“Today, only a few GPUs are required to achieve the same sort of computational power with even faster iteration. The rapid development of GPUs, supercomputers, cloud computing and other high-performance hardware platforms has allowed deep learning to become possible.

“Finally, the network architecture plays its own role in advancing deep learning. Through constant optimisation of deep learning algorithms, better target-object recognition can be achieved.

“For more complex applications such as facial recognition – or in scenarios with different lighting, angles, postures, expressions, accessories, resolutions, etc – network architecture will affect the accuracy of recognition. That is, the more layers in deep learning algorithms the be.. er the performance.”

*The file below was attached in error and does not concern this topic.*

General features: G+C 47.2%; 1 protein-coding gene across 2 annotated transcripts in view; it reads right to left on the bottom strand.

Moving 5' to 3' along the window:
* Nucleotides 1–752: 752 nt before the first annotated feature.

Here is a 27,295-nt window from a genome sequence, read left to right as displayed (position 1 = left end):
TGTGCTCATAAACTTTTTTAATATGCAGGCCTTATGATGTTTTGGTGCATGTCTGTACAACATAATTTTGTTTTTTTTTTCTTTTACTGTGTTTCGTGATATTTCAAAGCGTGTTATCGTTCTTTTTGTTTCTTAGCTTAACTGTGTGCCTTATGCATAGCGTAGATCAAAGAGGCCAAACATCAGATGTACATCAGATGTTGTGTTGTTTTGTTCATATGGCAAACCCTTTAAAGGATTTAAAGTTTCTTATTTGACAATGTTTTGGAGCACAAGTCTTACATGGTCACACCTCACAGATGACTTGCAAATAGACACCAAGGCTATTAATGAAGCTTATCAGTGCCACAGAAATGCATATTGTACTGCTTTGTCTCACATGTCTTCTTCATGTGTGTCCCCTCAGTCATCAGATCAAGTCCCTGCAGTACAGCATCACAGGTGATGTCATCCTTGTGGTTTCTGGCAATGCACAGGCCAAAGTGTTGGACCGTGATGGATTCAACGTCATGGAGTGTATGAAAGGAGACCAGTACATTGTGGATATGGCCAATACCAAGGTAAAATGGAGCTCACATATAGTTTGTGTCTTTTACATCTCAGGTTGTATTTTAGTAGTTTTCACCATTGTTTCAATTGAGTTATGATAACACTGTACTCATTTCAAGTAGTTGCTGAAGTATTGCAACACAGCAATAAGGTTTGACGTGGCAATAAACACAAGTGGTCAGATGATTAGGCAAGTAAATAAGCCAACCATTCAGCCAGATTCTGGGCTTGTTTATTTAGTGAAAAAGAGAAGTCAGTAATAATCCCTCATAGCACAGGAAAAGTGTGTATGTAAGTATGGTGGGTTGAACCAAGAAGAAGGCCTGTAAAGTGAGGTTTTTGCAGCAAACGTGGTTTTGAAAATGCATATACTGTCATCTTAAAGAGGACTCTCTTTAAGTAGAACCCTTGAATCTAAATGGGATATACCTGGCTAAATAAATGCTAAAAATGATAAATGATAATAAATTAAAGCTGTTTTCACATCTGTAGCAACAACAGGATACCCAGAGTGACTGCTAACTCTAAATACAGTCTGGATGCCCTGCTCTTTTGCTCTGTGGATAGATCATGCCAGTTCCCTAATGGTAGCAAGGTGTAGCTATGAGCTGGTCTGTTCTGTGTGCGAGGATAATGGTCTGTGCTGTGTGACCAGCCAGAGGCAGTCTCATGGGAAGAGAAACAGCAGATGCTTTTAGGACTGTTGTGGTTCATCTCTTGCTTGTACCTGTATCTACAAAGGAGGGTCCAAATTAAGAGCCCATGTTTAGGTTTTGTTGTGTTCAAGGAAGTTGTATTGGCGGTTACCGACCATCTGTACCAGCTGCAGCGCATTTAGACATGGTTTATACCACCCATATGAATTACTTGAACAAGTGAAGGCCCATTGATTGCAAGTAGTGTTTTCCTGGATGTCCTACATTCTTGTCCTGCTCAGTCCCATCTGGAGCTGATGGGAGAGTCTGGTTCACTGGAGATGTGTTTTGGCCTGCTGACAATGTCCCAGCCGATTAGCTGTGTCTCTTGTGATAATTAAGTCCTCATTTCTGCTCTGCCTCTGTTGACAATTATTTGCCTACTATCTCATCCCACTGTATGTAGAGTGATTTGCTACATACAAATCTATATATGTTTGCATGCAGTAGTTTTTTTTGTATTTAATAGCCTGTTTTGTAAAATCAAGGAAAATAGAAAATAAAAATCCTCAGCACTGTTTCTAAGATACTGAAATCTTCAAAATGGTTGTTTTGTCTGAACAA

Given that the new Hikvision cameras are not yet available, and that many of the other developments in the world of AI are largely hypothetical, integrators could be forgiven for dismissing the technology as something way in the future. However, it seems they would be wrong. In 2016, the USbased start-up introduced to market a control platform built on the concepts that form artificial intelligence.

Josh is a voice-controlled automation system that uses natural language commands to direct the smart devices in a home. Further, Josh can be taught with ease. Even complicated queries can be effortlessly programmed, such as: “At sunrise if I’m home slowly fade the bedroom lights on, open the drapes, turn on the radio and brew a pot of coffee.”